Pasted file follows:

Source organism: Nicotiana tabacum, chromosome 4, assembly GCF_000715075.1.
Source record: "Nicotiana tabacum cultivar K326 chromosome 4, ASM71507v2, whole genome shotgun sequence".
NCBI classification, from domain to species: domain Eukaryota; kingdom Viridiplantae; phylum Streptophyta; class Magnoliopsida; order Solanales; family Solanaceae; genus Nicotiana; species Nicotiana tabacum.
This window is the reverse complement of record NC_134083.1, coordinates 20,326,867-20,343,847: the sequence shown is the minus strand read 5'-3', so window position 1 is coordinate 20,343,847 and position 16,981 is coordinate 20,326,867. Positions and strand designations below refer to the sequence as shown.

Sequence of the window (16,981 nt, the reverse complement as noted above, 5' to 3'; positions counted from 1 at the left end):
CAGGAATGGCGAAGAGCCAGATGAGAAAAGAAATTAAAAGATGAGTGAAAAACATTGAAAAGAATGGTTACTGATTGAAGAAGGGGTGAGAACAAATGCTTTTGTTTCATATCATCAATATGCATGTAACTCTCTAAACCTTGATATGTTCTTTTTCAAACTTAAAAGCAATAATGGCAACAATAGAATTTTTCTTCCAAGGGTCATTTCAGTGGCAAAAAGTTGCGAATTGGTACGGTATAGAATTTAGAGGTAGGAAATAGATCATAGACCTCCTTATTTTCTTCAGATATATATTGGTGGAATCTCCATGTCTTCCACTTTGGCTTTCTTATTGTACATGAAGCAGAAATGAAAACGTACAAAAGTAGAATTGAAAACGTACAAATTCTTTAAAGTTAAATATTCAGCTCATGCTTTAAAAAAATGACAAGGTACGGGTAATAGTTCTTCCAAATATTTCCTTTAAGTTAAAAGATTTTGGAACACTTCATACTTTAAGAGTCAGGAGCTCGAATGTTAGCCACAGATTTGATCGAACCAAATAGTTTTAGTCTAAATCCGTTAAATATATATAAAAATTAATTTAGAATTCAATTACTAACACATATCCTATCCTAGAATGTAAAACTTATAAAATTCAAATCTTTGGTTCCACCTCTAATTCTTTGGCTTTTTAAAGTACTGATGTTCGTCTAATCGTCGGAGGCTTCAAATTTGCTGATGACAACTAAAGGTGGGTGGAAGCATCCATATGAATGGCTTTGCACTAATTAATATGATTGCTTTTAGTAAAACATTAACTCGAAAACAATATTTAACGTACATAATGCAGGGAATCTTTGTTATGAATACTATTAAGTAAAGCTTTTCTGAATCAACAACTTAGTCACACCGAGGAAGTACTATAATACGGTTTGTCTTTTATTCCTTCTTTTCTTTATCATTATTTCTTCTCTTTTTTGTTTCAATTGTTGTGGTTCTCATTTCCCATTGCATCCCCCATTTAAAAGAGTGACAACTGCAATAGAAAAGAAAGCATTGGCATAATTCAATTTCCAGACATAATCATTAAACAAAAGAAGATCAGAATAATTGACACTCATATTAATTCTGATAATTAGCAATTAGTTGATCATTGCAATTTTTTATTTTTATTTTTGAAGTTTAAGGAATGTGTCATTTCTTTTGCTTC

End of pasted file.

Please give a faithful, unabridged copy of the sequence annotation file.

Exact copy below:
Source organism: Nicotiana tabacum, chromosome 4, assembly GCF_000715075.1.
Source record: "Nicotiana tabacum cultivar K326 chromosome 4, ASM71507v2, whole genome shotgun sequence".
NCBI classification, from domain to species: domain Eukaryota; kingdom Viridiplantae; phylum Streptophyta; class Magnoliopsida; order Solanales; family Solanaceae; genus Nicotiana; species Nicotiana tabacum.
This window is the reverse complement of record NC_134083.1, coordinates 20,326,867-20,343,847: the sequence shown is the minus strand read 5'-3', so window position 1 is coordinate 20,343,847 and position 16,981 is coordinate 20,326,867. Positions and strand designations below refer to the sequence as shown.

Sequence of the window (16,981 nt, the reverse complement as noted above, 5' to 3'; positions counted from 1 at the left end):
CAGGAATGGCGAAGAGCCAGATGAGAAAAGAAATTAAAAGATGAGTGAAAAACATTGAAAAGAATGGTTACTGATTGAAGAAGGGGTGAGAACAAATGCTTTTGTTTCATATCATCAATATGCATGTAACTCTCTAAACCTTGATATGTTCTTTTTCAAACTTAAAAGCAATAATGGCAACAATAGAATTTTTCTTCCAAGGGTCATTTCAGTGGCAAAAAGTTGCGAATTGGTACGGTATAGAATTTAGAGGTAGGAAATAGATCATAGACCTCCTTATTTTCTTCAGATATATATTGGTGGAATCTCCATGTCTTCCACTTTGGCTTTCTTATTGTACATGAAGCAGAAATGAAAACGTACAAAAGTAGAATTGAAAACGTACAAATTCTTTAAAGTTAAATATTCAGCTCATGCTTTAAAAAAATGACAAGGTACGGGTAATAGTTCTTCCAAATATTTCCTTTAAGTTAAAAGATTTTGGAACACTTCATACTTTAAGAGTCAGGAGCTCGAATGTTAGCCACAGATTTGATCGAACCAAATAGTTTTAGTCTAAATCCGTTAAATATATATAAAAATTAATTTAGAATTCAATTACTAACACATATCCTATCCTAGAATGTAAAACTTATAAAATTCAAATCTTTGGTTCCACCTCTAATTCTTTGGCTTTTTAAAGTACTGATGTTCGTCTAATCGTCGGAGGCTTCAAATTTGCTGATGACAACTAAAGGTGGGTGGAAGCATCCATATGAATGGCTTTGCACTAATTAATATGATTGCTTTTAGTAAAACATTAACTCGAAAACAATATTTAACGTACATAATGCAGGGAATCTTTGTTATGAATACTATTAAGTAAAGCTTTTCTGAATCAACAACTTAGTCACACCGAGGAAGTACTATAATACGGTTTGTCTTTTATTCCTTCTTTTCTTTATCATTATTTCTTCTCTTTTTTGTTTCAATTGTTGTGGTTCTCATTTCCCATTGCATCCCCCATTTAAAAGAGTGACAACTGCAATAGAAAAGAAAGCATTGGCATAATTCAATTTCCAGACATAATCATTAAACAAAAGAAGATCAGAATAATTGACACTCATATTAATTCTGATAATTAGCAATTAGTTGATCATTGCAATTTTTTATTTTTATTTTTGAAGTTTAAGGAATGTGTCATTTCTTTTGCTTC